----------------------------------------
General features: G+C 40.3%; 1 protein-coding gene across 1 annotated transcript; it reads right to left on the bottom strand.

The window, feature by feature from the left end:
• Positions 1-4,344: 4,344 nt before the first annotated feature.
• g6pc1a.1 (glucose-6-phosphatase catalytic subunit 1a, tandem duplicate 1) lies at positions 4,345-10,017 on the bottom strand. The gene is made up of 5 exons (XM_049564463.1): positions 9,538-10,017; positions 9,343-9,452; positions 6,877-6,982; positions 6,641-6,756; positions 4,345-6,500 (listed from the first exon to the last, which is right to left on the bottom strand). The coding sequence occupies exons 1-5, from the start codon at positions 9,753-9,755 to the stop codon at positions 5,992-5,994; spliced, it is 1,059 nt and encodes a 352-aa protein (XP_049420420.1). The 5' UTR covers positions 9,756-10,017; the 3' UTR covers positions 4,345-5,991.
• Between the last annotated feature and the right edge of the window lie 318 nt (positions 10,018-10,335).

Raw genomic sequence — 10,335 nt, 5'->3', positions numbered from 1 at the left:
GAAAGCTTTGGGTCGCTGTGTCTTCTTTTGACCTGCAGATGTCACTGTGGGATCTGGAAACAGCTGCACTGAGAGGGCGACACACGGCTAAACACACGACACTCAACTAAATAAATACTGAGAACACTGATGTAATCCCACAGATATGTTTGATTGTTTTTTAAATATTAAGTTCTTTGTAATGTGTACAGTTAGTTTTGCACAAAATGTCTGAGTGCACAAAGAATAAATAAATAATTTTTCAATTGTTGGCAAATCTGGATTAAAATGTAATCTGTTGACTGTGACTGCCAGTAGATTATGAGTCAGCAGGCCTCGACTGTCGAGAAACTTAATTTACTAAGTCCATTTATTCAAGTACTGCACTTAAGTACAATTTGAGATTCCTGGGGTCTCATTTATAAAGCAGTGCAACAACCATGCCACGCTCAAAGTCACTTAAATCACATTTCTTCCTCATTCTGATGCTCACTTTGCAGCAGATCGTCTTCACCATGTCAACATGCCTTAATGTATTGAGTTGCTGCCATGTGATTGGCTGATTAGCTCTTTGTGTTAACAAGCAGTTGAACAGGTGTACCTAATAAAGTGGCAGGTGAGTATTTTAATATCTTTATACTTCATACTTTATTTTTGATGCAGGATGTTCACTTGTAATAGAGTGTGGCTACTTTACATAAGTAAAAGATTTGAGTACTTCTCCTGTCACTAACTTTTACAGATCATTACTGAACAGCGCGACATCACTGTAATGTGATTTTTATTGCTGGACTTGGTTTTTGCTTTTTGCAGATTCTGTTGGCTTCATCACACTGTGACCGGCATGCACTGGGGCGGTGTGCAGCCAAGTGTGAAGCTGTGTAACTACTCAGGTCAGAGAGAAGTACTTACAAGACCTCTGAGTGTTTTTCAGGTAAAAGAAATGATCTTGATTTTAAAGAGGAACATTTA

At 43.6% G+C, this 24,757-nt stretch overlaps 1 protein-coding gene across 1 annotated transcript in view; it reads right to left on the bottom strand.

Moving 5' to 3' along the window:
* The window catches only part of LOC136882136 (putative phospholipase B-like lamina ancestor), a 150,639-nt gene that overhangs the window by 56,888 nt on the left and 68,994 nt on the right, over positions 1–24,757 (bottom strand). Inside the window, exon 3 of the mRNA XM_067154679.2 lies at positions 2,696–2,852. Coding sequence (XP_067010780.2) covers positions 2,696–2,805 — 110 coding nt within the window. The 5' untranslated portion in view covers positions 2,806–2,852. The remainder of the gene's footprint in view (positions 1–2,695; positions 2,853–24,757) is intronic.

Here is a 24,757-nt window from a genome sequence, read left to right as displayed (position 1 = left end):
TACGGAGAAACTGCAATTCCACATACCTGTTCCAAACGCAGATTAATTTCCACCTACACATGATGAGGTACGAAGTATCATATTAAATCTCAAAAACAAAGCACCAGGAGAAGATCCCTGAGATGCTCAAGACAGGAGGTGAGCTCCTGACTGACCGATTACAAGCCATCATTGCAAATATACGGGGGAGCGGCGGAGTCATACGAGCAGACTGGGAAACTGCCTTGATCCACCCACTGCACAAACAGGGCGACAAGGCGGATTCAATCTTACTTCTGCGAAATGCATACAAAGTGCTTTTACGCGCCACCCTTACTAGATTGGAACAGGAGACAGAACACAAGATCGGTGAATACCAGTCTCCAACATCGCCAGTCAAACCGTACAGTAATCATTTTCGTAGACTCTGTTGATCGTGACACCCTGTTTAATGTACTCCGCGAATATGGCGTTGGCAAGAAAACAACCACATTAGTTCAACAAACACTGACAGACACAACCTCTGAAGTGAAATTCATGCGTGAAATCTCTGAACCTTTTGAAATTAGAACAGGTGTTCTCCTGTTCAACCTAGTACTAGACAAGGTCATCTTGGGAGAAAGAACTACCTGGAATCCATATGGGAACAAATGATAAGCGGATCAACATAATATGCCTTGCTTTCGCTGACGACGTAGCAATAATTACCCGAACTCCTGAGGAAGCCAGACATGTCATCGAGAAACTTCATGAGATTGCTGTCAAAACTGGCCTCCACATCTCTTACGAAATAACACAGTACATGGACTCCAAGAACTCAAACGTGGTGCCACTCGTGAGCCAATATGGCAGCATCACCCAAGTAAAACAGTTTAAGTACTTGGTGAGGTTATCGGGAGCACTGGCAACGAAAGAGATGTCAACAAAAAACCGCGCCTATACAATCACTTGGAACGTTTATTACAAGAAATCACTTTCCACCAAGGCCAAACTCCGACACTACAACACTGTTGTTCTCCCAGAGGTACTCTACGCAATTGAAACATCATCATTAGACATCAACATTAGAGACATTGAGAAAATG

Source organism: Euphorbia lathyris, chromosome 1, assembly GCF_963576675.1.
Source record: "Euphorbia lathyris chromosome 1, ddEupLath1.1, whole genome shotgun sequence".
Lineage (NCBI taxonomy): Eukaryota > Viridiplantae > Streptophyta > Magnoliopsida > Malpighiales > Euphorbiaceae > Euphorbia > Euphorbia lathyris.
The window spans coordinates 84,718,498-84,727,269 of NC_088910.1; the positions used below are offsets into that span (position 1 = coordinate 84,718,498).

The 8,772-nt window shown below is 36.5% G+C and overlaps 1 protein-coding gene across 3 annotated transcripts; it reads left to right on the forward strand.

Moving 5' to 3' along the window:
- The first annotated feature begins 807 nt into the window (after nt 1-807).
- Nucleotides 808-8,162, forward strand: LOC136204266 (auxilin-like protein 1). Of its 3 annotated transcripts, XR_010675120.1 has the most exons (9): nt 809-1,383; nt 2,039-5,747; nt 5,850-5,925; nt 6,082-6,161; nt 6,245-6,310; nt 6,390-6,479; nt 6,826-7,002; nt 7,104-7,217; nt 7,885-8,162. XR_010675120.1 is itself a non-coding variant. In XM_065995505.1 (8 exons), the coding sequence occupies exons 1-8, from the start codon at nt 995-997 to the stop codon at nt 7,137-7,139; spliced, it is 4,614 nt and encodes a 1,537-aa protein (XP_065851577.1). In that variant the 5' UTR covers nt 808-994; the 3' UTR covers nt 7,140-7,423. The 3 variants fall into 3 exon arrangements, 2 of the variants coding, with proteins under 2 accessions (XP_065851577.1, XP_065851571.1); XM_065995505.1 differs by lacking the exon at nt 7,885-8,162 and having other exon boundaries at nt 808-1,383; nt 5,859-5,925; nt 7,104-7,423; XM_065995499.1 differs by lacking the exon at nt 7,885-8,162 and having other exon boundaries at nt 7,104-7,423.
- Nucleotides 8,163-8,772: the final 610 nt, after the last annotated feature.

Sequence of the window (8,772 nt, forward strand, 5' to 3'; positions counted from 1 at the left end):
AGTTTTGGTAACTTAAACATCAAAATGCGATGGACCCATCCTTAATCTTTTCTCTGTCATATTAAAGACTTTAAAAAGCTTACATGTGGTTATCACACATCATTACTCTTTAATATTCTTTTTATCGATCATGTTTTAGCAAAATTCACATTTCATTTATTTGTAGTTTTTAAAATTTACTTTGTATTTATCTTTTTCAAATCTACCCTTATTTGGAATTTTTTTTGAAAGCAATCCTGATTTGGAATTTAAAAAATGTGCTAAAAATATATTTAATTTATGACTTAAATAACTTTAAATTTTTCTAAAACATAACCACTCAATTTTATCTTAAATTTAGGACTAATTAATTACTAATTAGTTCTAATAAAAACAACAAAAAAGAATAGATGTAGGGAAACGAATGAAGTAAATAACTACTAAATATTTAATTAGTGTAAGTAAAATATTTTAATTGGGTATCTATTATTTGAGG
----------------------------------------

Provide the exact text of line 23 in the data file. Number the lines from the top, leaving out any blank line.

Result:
AGTTTTGGTAACTTAAACATCAAAATGCGATGGACCCATCCTTAATCTTTTCTCTGTCATATTAAAGACTTTAAAAAGCTTACATGTGGTTATCACACATCATTACTCTTTAATATTCTTTTTATCGATCATGTTTTAGCAAAATTCACATTTCATTTATTTGTAGTTTTTAAAATTTACTTTGTATTTATCTTTTTCAAATCTACCCTTATTTGGAATTTTTTTTGAAAGCAATCCTGATTTGGAATTTAAAAAATGTGCTAAAAATATATTTAATTTATGACTTAAATAACTTTAAATTTTTCTAAAACATAACCACTCAATTTTATCTTAAATTTAGGACTAATTAATTACTAATTAGTTCTAATAAAAACAACAAAAAAGAATAGATGTAGGGAAACGAATGAAGTAAATAACTACTAAATATTTAATTAGTGTAAGTAAAATATTTTAATTGGGTATCTATTATTTGAGG